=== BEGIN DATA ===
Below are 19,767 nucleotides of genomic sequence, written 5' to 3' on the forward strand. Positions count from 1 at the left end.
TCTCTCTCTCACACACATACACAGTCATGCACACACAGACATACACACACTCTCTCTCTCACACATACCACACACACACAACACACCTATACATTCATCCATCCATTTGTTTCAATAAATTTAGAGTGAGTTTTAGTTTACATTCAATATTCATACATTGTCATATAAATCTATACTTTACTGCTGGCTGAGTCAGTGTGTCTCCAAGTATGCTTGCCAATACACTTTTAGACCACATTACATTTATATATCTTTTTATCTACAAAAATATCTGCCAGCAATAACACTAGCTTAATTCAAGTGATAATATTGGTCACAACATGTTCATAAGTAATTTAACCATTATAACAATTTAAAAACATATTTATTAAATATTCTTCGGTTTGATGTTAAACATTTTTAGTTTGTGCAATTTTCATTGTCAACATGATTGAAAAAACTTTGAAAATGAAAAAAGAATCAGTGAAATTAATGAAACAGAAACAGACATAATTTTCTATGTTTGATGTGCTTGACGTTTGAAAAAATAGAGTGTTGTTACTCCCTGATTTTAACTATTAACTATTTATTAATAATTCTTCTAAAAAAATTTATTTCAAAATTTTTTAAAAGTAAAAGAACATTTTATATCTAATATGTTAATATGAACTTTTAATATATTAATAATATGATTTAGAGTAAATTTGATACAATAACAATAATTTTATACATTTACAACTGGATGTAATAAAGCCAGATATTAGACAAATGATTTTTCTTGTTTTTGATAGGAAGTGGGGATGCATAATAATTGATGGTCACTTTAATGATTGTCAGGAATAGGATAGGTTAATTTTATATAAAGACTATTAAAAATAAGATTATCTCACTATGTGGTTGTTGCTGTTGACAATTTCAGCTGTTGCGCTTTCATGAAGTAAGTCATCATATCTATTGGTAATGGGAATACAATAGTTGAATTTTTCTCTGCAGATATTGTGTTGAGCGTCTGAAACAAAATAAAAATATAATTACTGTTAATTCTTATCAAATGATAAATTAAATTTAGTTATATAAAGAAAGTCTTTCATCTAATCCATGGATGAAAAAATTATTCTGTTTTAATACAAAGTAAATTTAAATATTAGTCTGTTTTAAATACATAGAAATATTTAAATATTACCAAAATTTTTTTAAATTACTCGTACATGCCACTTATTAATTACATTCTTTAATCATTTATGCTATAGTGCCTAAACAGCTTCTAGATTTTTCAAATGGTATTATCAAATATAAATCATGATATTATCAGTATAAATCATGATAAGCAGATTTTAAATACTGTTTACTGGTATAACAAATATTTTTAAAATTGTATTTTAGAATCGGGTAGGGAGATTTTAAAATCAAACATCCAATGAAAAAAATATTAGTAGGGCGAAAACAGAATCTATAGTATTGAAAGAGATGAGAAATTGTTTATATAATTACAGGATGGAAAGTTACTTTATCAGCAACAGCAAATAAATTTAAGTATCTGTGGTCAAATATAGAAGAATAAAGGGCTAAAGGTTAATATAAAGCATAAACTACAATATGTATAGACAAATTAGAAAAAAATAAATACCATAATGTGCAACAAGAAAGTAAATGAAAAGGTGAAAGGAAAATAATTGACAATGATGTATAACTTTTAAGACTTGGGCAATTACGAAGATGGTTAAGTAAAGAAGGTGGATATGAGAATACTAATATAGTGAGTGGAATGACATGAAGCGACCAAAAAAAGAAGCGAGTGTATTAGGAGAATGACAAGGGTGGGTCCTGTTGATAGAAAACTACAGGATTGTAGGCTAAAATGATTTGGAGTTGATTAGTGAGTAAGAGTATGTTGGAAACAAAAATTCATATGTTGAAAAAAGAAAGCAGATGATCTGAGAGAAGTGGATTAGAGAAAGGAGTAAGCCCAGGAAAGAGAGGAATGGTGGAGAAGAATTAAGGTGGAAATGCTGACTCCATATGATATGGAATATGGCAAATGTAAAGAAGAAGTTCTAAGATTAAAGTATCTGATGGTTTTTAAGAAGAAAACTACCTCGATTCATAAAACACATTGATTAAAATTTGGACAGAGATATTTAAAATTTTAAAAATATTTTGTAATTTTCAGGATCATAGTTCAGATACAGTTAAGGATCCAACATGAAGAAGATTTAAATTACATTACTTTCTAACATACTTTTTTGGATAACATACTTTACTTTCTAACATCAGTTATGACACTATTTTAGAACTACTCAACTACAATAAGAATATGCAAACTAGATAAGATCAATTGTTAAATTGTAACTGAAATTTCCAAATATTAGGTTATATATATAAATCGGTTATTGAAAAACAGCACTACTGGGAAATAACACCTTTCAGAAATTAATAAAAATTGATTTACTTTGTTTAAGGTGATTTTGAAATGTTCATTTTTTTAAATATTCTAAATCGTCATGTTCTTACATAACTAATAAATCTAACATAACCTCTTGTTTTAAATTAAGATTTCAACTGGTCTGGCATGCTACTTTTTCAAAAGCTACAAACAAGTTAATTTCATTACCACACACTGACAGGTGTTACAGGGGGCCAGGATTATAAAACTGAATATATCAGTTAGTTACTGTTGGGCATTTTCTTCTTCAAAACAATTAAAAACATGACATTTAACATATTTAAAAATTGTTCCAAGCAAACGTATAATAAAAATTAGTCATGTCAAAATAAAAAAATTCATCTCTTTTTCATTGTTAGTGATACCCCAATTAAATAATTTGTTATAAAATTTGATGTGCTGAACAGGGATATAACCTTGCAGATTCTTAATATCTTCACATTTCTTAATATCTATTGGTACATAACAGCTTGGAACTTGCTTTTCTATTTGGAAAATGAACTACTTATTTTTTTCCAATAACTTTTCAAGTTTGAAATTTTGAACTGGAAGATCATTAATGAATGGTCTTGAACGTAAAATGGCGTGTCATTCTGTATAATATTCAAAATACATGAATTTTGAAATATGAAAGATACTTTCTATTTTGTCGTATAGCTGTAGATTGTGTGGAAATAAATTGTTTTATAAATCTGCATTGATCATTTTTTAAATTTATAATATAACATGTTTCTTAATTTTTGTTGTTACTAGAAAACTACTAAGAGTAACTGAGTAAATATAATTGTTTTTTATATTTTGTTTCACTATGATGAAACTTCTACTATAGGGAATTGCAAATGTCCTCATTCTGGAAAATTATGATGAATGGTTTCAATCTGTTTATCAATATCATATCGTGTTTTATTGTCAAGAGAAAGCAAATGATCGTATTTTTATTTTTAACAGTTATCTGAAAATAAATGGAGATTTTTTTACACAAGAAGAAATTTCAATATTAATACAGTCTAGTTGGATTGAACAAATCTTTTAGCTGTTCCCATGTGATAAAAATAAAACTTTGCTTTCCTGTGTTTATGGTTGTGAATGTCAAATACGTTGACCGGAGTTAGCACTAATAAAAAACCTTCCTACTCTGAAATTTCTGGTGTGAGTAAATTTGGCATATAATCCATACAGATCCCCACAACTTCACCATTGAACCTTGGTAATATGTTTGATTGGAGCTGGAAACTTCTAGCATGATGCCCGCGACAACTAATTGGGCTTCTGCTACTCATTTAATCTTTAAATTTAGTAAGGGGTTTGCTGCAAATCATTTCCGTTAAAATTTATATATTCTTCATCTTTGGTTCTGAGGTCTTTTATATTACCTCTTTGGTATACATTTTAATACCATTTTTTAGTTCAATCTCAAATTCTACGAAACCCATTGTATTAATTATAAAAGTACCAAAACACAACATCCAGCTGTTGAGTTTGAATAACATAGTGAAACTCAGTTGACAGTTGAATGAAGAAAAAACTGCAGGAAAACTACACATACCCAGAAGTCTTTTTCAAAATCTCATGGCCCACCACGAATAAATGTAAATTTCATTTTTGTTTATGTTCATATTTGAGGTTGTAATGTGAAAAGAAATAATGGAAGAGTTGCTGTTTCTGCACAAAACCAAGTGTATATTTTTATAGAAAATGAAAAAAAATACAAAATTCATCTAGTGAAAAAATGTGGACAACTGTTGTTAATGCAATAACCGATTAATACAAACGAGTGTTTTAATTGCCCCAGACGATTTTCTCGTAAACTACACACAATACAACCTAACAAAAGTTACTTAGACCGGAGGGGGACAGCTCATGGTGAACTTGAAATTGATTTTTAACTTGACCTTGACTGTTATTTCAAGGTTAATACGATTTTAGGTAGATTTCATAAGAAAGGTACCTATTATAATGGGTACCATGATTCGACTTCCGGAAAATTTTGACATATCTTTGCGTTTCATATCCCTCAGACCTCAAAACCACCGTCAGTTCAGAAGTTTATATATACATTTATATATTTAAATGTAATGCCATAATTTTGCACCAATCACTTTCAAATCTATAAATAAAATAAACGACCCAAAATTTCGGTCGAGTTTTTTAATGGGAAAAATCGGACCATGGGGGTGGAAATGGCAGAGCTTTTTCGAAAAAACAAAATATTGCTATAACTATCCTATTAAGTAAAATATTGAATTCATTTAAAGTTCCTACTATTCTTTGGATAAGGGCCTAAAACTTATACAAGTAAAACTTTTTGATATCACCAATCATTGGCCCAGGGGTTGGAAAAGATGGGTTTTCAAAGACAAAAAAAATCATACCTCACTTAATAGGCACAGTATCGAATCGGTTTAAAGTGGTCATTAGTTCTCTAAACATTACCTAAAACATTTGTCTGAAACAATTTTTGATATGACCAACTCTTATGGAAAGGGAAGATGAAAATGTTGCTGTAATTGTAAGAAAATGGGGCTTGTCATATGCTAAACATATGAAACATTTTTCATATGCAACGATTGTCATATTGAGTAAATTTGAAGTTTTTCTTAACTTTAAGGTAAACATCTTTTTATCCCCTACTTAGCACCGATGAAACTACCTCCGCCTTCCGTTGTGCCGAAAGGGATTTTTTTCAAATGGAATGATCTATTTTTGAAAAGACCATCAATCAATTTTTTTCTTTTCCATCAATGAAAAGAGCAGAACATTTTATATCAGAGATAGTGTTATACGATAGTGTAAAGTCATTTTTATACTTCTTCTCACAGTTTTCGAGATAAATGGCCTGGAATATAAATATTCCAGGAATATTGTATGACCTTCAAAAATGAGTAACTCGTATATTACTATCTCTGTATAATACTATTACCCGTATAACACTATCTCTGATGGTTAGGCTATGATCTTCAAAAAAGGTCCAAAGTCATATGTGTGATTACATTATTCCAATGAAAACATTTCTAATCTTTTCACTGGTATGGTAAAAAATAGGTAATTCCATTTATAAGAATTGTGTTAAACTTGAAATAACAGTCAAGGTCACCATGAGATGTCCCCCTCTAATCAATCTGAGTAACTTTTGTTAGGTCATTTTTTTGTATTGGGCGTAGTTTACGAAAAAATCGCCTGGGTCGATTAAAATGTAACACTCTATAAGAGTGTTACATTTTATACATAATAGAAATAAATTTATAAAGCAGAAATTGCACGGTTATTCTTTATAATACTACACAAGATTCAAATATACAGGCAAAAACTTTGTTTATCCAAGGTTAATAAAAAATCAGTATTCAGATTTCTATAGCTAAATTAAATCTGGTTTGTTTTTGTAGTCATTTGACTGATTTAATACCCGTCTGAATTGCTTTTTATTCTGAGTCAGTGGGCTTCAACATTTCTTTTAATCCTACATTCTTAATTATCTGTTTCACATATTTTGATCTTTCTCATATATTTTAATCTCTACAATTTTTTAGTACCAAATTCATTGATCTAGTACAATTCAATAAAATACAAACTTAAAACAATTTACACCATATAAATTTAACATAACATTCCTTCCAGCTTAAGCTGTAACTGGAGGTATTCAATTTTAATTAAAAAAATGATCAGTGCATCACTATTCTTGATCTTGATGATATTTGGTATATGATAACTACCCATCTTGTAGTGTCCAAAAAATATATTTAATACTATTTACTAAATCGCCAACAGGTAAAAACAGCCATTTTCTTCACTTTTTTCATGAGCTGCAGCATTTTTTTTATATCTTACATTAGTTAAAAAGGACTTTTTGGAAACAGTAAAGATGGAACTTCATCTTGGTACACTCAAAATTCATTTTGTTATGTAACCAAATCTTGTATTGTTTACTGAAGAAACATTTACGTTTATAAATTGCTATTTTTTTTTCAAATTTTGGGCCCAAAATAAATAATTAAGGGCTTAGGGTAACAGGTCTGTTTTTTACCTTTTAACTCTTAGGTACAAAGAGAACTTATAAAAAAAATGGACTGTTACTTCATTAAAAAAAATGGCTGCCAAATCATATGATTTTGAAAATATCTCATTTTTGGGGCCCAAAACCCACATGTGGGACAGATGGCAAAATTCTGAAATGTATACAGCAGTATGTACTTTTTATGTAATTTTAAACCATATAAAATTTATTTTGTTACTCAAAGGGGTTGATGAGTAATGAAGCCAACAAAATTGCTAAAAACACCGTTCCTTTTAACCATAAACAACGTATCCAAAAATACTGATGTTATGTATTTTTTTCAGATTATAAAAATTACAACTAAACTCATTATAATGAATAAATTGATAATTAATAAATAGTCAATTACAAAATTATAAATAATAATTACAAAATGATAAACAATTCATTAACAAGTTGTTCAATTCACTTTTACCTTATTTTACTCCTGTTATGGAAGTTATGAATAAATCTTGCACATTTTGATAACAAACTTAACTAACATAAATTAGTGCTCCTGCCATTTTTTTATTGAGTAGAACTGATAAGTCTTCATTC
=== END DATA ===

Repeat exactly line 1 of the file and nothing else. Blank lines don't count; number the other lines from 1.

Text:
Below are 19,767 nucleotides of genomic sequence, written 5' to 3' on the forward strand. Positions count from 1 at the left end.